THESE past few days we have seen the terrible effects that a powerful drug can have on political reputations, careers, and the misery it causes the innocent.
No, I am not talking about Michael Gove and his little white lines, though I suppose at least they made a change from hearing about Theresa May’s red ones, which tended to disappear from view as fast as ‘charlie’ did up the Govian hooter.
I am talking instead of a drug so devastating it can destroy whole nations, wiping a trillion off national wealth. Coke, the supposedly ultimate jet-set, good-time high, pales by comparison.
The substance in question is dopamine, the naturally occurring ‘feelgood’ hormone that creates reward circuits in the brain and is linked to narcissistic behavioural patterns.
I write entirely as a layman on such matters, but I have long thought that the mentality of our new elites can be understood only in terms of some form of addiction, in this case the natural high of feeling good about yourself (and, of course, better than others). Only an insatiable craving can explain the insufferable smugness, the endless virtue-signalling, the ever crazier divorce from reality and the hysterical aggression when the stimulus is withdrawn, which is now so severe that whenever someone points out that reality is rather different from elite fantasies they are immediately labelled ‘far Right’.
Take Theresa May’s grotesque promise last week, signed into law without any debate, to make Britain a ‘net zero carbon’ economy by 2050. The terrible consequences for what remains of our industry and deepening social divisions could make the tragedy of the last two years look minor. Even more horrifyingly, no one in positions of power or authority demurred, including any of the Tory leadership candidates, or as far as I know Labour representatives of industrial constituencies.
As a little thought experiment, let us imagine that anthropogenic global warming is not only a certainty but accelerating at nightmarish rates even beyond the worst predictions. A ‘net zero’ policy would still not make any sense. Britain, accounting for just 1-2 per cent of global emissions, cannot hope to affect matters when countries such as China and India are rapidly building coal-fired power stations, increasing production at an astonishing rate. All we will create is deindustrialisation and the transfer of production abroad to less green jurisdictions. Surely a far better policy would be to invest heavily in pure energy research that the entire world could benefit from, which with our world-class universities we are well placed to do.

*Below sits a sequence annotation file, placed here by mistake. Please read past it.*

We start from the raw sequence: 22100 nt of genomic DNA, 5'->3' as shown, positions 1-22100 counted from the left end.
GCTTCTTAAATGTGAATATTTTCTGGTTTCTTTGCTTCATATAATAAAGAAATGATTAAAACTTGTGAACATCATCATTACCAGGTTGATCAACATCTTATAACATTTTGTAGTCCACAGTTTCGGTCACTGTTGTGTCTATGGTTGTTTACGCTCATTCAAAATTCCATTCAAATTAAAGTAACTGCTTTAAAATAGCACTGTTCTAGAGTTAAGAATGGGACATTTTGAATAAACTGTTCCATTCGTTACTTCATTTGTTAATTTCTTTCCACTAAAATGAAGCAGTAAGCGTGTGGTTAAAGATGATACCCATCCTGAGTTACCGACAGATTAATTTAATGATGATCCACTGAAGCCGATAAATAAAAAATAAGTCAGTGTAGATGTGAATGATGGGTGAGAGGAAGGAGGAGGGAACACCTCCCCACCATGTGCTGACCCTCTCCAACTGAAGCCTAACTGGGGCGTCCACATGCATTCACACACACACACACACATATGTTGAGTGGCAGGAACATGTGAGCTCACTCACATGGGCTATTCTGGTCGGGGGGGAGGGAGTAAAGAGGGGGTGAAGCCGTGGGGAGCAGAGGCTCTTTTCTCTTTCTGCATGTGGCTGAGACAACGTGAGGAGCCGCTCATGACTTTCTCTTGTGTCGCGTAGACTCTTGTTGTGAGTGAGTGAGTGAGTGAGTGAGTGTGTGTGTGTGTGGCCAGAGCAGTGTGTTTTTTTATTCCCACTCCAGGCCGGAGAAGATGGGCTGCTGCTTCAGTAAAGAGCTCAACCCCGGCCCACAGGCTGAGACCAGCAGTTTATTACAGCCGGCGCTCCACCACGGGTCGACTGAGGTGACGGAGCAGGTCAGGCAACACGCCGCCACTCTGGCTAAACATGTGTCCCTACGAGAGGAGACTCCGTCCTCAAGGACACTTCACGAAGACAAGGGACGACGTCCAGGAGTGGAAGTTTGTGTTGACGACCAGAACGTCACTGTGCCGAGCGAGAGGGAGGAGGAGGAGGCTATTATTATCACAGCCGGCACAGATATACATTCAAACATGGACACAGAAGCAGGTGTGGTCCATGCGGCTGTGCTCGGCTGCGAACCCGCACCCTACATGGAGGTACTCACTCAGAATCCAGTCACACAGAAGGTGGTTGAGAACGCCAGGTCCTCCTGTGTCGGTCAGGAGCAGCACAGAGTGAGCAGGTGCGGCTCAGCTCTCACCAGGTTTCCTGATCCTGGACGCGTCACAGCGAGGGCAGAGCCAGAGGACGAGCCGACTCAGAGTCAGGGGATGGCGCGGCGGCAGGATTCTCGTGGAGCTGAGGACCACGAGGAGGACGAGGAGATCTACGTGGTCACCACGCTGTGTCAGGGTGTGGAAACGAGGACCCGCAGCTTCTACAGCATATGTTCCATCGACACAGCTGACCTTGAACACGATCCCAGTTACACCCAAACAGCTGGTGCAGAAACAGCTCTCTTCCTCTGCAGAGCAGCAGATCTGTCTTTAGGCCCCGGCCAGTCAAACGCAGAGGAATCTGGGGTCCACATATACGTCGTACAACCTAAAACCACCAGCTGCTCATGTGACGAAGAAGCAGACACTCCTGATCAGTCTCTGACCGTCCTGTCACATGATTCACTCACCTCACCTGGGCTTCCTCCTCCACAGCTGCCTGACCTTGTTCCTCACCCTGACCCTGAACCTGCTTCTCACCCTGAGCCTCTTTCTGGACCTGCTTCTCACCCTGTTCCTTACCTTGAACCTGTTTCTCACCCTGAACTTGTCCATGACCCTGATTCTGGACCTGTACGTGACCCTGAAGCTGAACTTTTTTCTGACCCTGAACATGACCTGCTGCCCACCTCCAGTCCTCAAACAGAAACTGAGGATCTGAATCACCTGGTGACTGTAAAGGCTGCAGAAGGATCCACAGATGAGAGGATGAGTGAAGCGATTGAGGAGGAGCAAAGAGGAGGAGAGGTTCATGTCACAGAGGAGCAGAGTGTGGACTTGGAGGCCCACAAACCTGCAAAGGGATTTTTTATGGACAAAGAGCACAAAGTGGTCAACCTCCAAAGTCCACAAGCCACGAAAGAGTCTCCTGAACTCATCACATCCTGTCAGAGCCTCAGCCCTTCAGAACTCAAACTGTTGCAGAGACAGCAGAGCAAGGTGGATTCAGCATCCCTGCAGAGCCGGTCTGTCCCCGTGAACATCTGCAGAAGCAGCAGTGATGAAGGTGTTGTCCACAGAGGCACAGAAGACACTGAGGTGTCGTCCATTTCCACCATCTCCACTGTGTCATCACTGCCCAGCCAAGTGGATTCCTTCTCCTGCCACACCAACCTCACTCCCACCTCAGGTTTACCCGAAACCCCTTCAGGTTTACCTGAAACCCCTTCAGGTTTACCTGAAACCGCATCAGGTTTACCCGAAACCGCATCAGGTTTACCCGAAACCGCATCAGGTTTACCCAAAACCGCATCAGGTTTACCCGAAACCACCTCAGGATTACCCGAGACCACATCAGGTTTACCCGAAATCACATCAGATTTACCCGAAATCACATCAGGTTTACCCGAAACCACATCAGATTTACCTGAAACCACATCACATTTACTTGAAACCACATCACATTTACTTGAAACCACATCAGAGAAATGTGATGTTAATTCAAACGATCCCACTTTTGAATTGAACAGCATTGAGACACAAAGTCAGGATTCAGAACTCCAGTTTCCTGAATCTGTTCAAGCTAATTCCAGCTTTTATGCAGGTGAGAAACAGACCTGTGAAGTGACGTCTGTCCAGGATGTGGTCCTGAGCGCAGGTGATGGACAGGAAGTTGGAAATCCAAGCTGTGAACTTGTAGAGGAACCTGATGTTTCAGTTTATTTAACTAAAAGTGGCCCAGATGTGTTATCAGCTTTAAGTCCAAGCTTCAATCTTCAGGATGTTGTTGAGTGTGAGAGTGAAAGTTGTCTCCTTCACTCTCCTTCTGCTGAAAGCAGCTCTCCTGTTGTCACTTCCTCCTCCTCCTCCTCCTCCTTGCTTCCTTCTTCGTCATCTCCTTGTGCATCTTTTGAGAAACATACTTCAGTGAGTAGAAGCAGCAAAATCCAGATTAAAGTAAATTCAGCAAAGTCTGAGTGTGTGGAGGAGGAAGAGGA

Doubtless this particular piece of lunacy is in part the latest expression of a deep-seated British Establishment snobbery towards commerce and industry that has caused huge damage to our economy and society for well over a century. But one suspects it is also something else: that it has now got to the point where our dopamine-addled elites impose such ideas on us not in spite of the fact that they are demonstrably crazy but because they are crazy; to cling to the impossible, to the unrealisable is a way of separating oneself from hoi polloi and their trifling concerns; to make oneself transcendent.
Marx wrote that religion was the opiate of the people. In our age adherence to his and other ‘woke’ ideals has become the opiate of the elites. Brexit, was, I suppose, a form of prolonged ‘cold turkey’ for them, but the patients are not rehabilitated and plainly yearn to return to their bad old ways. The dopamine-junkies desperately need a good ‘fix’, and green idiocy works just fine. Prepare for much more of it. Beyond Brexit, plainly another battle on the way we are governed must be had, if we are ever to return our country to some form of sanity.